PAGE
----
Due to the change in the emphasis on formative assessment and its contribution to learning (Fulcher 2012), the notion of assessment literacy has changed contingently. Traditionally, assessment emphasizes objectivity and accuracy (Spolsky 1978, 1995), due to the influence of the psychometric and positivistic paradigms, and testing activities are normally carried out at the end of leaning periods (Gipps 1994, Wolf, Bixby, Glenn & Gardner 1991). In that context, only measurement specialists but not frontline teachers were expected to have specialized knowledge of test development, score interpretation, and theoretical concepts of measurement. In contrast, assessment is now perceived as an integral part of teaching and learning to provide timely information as feedback to guide further instruction and learning. This development requires teachers to design assessment, make use of test results to promote teaching and learning and be aware of inherent technical problems as well as the limitation of educational measurement (Fulcher 2012, Malone 2008). Thus, it is important that teachers have sufficient practical skills as well as theoretical understanding.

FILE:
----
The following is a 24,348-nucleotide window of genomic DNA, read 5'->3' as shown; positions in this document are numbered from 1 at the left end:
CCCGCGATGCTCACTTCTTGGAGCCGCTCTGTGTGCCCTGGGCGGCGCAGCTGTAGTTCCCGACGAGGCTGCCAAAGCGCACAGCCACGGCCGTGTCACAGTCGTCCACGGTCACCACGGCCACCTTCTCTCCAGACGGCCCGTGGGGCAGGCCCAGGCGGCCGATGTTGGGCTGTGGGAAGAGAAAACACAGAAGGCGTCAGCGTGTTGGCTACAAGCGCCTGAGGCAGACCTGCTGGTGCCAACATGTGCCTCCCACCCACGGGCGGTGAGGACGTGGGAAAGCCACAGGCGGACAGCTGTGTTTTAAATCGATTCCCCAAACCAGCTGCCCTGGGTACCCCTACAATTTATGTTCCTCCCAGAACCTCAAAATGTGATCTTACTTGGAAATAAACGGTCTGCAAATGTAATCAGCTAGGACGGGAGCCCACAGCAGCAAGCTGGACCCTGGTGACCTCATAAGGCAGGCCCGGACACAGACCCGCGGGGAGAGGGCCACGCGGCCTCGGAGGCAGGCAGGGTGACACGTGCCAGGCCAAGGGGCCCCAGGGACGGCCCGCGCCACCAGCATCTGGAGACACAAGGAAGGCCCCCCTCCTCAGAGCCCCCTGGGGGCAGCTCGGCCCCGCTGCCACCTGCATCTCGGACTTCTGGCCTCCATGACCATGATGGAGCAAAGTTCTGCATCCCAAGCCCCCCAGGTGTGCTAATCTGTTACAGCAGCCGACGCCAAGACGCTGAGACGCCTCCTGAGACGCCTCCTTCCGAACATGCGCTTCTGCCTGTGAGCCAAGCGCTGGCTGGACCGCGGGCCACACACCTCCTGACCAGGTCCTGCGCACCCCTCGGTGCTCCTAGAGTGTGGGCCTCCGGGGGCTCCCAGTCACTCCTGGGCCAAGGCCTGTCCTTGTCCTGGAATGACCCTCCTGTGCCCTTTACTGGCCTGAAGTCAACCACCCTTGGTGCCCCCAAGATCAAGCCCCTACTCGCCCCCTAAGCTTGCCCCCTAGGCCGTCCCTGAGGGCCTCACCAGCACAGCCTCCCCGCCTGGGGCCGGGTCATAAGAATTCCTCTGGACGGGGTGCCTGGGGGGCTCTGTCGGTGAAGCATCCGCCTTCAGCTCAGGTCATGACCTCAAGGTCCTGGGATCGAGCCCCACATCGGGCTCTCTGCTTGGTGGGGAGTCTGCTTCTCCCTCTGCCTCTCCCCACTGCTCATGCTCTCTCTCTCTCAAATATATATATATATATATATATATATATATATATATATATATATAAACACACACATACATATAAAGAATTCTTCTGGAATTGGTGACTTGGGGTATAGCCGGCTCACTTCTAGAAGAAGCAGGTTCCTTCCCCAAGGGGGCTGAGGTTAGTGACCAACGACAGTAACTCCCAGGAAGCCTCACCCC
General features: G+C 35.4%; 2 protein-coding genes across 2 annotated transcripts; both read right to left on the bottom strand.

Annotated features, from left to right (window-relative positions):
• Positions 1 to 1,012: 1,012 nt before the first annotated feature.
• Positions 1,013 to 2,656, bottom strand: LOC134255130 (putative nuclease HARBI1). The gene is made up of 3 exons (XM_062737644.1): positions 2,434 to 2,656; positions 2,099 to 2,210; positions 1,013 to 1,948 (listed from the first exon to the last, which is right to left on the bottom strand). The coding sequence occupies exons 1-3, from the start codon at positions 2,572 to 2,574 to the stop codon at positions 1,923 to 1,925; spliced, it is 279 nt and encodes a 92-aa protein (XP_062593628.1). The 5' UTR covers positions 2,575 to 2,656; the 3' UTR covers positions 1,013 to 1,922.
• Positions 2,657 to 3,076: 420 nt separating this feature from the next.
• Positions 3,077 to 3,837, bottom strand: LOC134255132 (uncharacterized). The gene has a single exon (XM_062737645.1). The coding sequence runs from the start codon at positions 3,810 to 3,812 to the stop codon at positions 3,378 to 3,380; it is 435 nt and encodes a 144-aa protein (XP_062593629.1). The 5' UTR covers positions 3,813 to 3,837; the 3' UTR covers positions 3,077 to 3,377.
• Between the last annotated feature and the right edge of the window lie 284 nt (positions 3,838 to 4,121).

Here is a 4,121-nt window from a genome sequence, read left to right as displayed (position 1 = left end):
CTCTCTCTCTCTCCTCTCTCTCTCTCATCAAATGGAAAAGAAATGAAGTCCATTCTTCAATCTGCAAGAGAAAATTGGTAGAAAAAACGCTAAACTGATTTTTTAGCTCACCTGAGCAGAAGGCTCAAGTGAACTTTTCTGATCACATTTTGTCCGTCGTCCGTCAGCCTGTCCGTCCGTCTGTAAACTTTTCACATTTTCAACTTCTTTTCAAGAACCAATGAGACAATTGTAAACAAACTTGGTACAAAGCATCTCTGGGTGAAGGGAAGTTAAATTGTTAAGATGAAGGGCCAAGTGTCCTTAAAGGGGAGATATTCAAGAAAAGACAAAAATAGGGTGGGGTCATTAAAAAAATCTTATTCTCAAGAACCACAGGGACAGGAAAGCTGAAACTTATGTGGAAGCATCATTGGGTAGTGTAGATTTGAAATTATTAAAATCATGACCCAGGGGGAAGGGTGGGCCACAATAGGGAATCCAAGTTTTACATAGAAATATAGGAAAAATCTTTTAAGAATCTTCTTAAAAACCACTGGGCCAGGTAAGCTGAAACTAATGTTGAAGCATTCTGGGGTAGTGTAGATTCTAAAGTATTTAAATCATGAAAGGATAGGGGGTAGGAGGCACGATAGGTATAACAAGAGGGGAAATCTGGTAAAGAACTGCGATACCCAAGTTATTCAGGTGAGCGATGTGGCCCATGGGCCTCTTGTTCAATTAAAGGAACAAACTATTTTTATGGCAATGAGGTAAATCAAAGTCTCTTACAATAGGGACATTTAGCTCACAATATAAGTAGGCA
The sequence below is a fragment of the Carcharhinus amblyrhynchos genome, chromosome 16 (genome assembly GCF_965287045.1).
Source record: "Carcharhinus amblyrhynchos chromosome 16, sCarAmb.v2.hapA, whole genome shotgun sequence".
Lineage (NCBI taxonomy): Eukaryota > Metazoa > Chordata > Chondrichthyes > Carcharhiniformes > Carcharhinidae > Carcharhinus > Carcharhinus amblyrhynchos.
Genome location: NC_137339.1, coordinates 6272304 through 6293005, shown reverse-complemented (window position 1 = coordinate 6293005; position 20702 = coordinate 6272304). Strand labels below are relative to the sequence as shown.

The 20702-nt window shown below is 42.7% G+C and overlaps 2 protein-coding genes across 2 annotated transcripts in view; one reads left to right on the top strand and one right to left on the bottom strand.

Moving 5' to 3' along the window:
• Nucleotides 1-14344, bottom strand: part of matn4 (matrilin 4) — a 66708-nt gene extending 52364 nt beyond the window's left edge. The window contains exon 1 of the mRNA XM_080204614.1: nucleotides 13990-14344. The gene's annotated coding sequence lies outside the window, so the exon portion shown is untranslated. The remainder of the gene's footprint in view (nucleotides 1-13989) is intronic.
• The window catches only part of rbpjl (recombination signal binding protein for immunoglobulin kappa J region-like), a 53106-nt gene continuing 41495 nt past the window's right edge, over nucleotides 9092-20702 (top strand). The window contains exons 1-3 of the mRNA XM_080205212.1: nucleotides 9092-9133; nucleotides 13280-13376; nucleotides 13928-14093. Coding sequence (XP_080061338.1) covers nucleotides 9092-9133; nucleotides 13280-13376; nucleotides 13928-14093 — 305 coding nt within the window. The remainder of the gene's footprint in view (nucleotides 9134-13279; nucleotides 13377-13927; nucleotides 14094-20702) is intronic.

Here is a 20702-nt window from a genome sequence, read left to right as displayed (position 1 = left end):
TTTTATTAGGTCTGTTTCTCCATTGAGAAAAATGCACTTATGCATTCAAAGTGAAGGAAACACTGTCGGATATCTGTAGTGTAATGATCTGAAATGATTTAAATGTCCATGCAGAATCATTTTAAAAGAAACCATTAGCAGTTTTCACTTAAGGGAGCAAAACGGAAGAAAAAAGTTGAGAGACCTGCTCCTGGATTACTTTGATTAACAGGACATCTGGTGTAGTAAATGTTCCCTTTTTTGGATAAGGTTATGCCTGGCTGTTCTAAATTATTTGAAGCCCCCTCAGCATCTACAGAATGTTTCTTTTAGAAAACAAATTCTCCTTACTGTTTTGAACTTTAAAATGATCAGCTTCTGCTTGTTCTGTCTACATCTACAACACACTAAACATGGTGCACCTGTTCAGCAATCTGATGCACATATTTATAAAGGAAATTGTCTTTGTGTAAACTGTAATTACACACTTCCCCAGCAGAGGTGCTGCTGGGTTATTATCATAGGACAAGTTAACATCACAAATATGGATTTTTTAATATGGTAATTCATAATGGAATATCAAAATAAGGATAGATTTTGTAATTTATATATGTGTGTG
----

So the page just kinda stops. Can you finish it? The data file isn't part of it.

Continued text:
2 Assessment Literacy Measures

2.1 The Importance of Assessment Literacy

Over the years, efforts have been made to measure teacher assessment literacy. Gotch & French (2014) systematically reviewed teacher assessment literacy measures within the context of contemporary teacher evaluation policy. The authors collected objective tests of assessment knowledge, teacher self-reports, and rubrics to evaluate teachers’ work in assessment literacy studies from 1991 to 2012. They then evaluated the psychometric work from these measures against a set of claims related to score interpretation and use. Across the 36 measures reviewed, they found weak support for these claims. This highlights the need for increased work on assessment literacy measures in the educational measurement field.

Later, DeLuca, laPointe-McEwan & Luhange (2016) emphasized that assessment literacy is a core professional requirement across educational systems and that measuring and supporting teachers’ assessment literacy have been a primary focus over the past two decades. At present, according to the authors, there is a multitude of assessment standards across the world and numerous assessment literacy measures representing different conceptions of assessment literacy. Later, DeLuca, laPointe-McEwan & Luhangeanalyzed assessment literacy standards from five English-speaking countries (Australia, Canada, New Zealand, the UK, and the USA) and Europe to understand shifts in the assessment developed after 1990. Through a thematic analysis of 15 assessment standards and an examination of eight assessment literacy measures, the authors noticed shifts in standards over time though the majority of the measures continue being based on early conceptions of assessment literacy.